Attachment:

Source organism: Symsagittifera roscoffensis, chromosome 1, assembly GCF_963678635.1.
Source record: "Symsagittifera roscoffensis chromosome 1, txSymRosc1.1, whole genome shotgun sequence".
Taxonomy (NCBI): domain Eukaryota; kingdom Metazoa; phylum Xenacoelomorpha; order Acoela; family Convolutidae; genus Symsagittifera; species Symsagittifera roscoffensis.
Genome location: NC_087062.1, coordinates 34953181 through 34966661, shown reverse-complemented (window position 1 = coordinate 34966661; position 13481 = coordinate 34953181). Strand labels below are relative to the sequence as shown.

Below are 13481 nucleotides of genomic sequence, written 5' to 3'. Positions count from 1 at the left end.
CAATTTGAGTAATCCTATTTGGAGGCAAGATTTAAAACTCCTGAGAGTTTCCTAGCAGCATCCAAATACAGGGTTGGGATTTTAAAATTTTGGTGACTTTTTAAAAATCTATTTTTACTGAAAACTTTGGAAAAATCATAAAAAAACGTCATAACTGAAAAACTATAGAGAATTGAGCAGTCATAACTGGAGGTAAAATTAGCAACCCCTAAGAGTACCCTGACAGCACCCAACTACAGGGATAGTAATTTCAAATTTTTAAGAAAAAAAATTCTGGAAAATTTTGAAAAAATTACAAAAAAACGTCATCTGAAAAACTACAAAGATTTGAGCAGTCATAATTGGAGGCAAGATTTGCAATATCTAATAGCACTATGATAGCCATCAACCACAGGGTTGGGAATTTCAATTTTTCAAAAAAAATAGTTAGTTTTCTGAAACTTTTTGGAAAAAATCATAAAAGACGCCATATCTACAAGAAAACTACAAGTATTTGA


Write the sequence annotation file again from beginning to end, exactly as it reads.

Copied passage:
Source organism: Symsagittifera roscoffensis, chromosome 1, assembly GCF_963678635.1.
Source record: "Symsagittifera roscoffensis chromosome 1, txSymRosc1.1, whole genome shotgun sequence".
Taxonomy (NCBI): domain Eukaryota; kingdom Metazoa; phylum Xenacoelomorpha; order Acoela; family Convolutidae; genus Symsagittifera; species Symsagittifera roscoffensis.
Genome location: NC_087062.1, coordinates 34953181 through 34966661, shown reverse-complemented (window position 1 = coordinate 34966661; position 13481 = coordinate 34953181). Strand labels below are relative to the sequence as shown.

Below are 13481 nucleotides of genomic sequence, written 5' to 3'. Positions count from 1 at the left end.
CAATTTGAGTAATCCTATTTGGAGGCAAGATTTAAAACTCCTGAGAGTTTCCTAGCAGCATCCAAATACAGGGTTGGGATTTTAAAATTTTGGTGACTTTTTAAAAATCTATTTTTACTGAAAACTTTGGAAAAATCATAAAAAAACGTCATAACTGAAAAACTATAGAGAATTGAGCAGTCATAACTGGAGGTAAAATTAGCAACCCCTAAGAGTACCCTGACAGCACCCAACTACAGGGATAGTAATTTCAAATTTTTAAGAAAAAAAATTCTGGAAAATTTTGAAAAAATTACAAAAAAACGTCATCTGAAAAACTACAAAGATTTGAGCAGTCATAATTGGAGGCAAGATTTGCAATATCTAATAGCACTATGATAGCCATCAACCACAGGGTTGGGAATTTCAATTTTTCAAAAAAAATAGTTAGTTTTCTGAAACTTTTTGGAAAAAATCATAAAAGACGCCATATCTACAAGAAAACTACAAGTATTTGA